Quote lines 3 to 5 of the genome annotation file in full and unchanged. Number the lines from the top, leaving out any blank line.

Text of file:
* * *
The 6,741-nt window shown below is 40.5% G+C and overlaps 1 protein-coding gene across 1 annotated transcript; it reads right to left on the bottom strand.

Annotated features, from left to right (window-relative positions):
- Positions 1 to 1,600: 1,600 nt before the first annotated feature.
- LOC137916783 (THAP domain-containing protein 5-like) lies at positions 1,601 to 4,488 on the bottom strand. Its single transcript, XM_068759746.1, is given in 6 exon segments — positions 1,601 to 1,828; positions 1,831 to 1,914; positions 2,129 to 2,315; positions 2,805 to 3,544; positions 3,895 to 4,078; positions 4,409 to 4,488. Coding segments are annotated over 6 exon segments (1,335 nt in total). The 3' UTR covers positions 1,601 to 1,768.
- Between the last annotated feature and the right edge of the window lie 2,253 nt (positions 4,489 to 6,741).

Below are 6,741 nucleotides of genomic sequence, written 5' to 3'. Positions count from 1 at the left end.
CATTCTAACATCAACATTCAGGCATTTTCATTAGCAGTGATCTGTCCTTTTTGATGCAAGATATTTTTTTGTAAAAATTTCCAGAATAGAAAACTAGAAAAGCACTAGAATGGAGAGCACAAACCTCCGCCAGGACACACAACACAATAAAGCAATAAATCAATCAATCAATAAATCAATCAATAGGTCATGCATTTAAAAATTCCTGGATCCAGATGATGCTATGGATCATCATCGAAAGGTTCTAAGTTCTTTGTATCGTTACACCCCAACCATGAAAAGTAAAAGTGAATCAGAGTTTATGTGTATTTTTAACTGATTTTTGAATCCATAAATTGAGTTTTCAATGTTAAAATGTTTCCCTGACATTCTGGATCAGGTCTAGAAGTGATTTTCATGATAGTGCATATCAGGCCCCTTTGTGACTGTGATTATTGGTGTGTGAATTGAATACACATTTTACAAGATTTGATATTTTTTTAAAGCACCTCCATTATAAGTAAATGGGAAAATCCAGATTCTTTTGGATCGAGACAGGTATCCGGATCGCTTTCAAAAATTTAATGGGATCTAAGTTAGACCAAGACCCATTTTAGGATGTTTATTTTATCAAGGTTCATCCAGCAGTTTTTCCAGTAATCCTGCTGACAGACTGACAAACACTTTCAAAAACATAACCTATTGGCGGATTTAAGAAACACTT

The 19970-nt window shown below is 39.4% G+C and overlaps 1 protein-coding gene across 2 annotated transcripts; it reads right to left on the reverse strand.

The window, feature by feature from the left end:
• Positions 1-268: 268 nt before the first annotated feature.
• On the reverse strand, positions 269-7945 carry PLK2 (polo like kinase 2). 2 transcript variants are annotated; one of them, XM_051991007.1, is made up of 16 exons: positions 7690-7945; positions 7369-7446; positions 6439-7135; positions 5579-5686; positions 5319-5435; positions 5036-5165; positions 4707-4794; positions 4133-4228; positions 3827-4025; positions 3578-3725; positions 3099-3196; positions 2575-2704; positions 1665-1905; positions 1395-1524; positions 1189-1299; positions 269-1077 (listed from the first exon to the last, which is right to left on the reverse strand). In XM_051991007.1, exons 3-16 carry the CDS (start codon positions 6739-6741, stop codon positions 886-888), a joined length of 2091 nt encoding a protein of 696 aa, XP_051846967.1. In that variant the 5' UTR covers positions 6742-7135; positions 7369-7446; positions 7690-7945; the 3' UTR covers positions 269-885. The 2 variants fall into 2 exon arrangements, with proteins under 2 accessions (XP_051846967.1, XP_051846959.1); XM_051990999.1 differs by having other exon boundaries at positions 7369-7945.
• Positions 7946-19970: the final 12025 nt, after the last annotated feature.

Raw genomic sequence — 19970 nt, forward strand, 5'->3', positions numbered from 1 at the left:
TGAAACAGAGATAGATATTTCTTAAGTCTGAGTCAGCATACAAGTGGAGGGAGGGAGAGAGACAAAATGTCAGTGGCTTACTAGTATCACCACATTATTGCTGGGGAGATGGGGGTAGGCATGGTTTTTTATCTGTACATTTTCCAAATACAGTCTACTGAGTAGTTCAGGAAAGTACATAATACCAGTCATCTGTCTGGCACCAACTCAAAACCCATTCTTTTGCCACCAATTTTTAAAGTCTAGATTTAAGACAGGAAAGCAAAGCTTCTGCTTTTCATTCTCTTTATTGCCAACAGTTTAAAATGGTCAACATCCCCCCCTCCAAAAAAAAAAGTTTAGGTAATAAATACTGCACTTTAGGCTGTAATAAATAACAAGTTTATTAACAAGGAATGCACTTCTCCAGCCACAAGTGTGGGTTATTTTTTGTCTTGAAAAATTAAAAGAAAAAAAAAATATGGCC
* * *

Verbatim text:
- Positions 1 to 1,600: 1,600 nt before the first annotated feature.
- LOC137916783 (THAP domain-containing protein 5-like) lies at positions 1,601 to 4,488 on the bottom strand. Its single transcript, XM_068759746.1, is given in 6 exon segments — positions 1,601 to 1,828; positions 1,831 to 1,914; positions 2,129 to 2,315; positions 2,805 to 3,544; positions 3,895 to 4,078; positions 4,409 to 4,488. Coding segments are annotated over 6 exon segments (1,335 nt in total). The 3' UTR covers positions 1,601 to 1,768.
- Between the last annotated feature and the right edge of the window lie 2,253 nt (positions 4,489 to 6,741).